A visit to the mall means meeting in a vibrant, multifunctional complex which can include multiplex cinemas, dramatic theater performances, fine dining, and any games you can enjoy with friends and family. Customers expect more than being sold to and perceive the time spent in shopping centres as a major leisure activity. Moreover, shopping and entertainment centres have a competitive advantage when compared to online retail options. This is highlighted not only by helpful sales assistants but also by the possibility to share the customized shopping and leisure experience with others.
For retailers and shopping mall owners, including entertainment options is synonymous to individuality and delivering the wow factor.
To shop or not to shop
Ancient Greece is the birth place of theater and the first stage for the world famous dramas, tragedies, comedies, and satyr plays. However, the performing arts can nowadays also be viewed in shopping centres, although the stages may be different than the original open-air amphitheater. One of the shopping and entertainment centres which offers the possibility of a ‘cultural night out’ is Cevahir Mall located in Istanbul.
Considered Turkey’s most entertaining shopping mall and one of the largest in Europe, Cevahir Shopping and Entertainment Center welcomes about 45,000 visitors a day since its inception in 2005. The well-known mall, spreading over 420,000 m², includes options like fine dining, bowling, arcade games, and movie watching in one of the 12 cinema halls.
Shopping on a full stomach
Food and beverages retail has been a fast growing sector and the trend of including options such as fine restaurant and fast food units and creating a shopping centre food court, has expanded throughout the market. The increasing number of restaurants and cafes can induce the ‘feel-good’ mood and influence shoppers’ buying behavior.
If shopping is more likely to happen on a full stomach, the Trafford Centre is one of the shopping and entertainment centres to offer one of the most diverse culinary experiences. Located in the Greater Manchester area, it is the second largest mall in the United Kingdom in terms of GLA 180,100 m². One of the most attractive features for the mall opened in September 1998 is The Orient food court; Europe’s largest with a capacity of 1600 seats.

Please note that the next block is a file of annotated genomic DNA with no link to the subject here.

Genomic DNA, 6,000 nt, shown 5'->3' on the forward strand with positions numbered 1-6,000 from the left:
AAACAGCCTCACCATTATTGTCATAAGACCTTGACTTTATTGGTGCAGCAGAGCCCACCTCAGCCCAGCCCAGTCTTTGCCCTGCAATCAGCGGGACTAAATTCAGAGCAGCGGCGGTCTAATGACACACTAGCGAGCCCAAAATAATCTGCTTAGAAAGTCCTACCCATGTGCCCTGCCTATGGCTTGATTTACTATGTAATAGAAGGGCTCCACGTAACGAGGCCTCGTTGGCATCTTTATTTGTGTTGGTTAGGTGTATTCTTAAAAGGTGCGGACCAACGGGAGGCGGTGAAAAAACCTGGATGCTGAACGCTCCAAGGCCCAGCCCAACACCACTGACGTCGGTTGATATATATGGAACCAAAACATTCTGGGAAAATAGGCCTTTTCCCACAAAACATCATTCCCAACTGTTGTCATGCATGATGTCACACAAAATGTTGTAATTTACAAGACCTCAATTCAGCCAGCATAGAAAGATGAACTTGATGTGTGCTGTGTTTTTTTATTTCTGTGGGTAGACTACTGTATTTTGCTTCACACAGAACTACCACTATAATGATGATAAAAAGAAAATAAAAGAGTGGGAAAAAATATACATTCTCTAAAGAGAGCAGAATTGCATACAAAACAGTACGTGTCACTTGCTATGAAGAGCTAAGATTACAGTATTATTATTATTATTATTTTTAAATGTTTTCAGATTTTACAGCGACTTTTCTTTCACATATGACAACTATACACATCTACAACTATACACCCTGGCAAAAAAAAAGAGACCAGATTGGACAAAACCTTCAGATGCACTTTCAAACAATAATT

Snowflakes and shopping bags
Including an indoor ski area in a city with hot desert climate highlights a great contrast, including snowy slopes inside a shopping mall is truly special. An indoor mountain may not offer the same thrilling panoramas but the low-temperature entertainment can still be assured. Opened in November 2005, Dubai’s Mall of the Emirates brings the winter season side-by-side to the shopping experience. Ski Dubai, the first indoor ski resort in the Middle East, features a 85-meter high artificial mountain with five slopes. The adjoining Snow Park area includes attractions such as an ice cave, toboggan runs, and even penguin encounters.
Leaving the snowflakes for a summery shopping session, the Mall of the Emirates (2,400,000 m²) offers a great variety of brands in more than 700 stores. Other entertainment features include a theater and arts center, 14 multi-screen cinemas, more than 90 international restaurants and cafes, and other games/amusement machines designed for the entire family.
Shopping can be educational
A trip to the museum does not follow the same path as one to the shopping mall, or does it? The combination between shopping and educational venues evolved after the global recession and is expected to create extra footfall.
Hosting the Rock and Roll museum and reminiscent of the times when the matadors entertained the audience in the traditional spectacle of bullfighting, Arenas de Barcelona is one great example of a mall museum. Spreading over 106,250 m², the mall opened in March 2011 and aims to combine a landmark site with the physical retail stores. One of its main attractions, the museum of Rock and Roll, features four main exhibitions and 500 pieces from the Barcelona Private Rock Music Museum Foundation.
The traditional shopping centre is gradually being replaced by a multifunctional space where entertainment is highly appreciated. The leisure component is giving shoppers additional reasons to spend time in the shopping centres and enjoy the personalized experience retailers welcome them with. Surely to develop in the future, the trend encourages shopping decisions and offers options not available with online retailing.
The full article is in the Retail Space Europe 2015 reference book. Purchase the book in the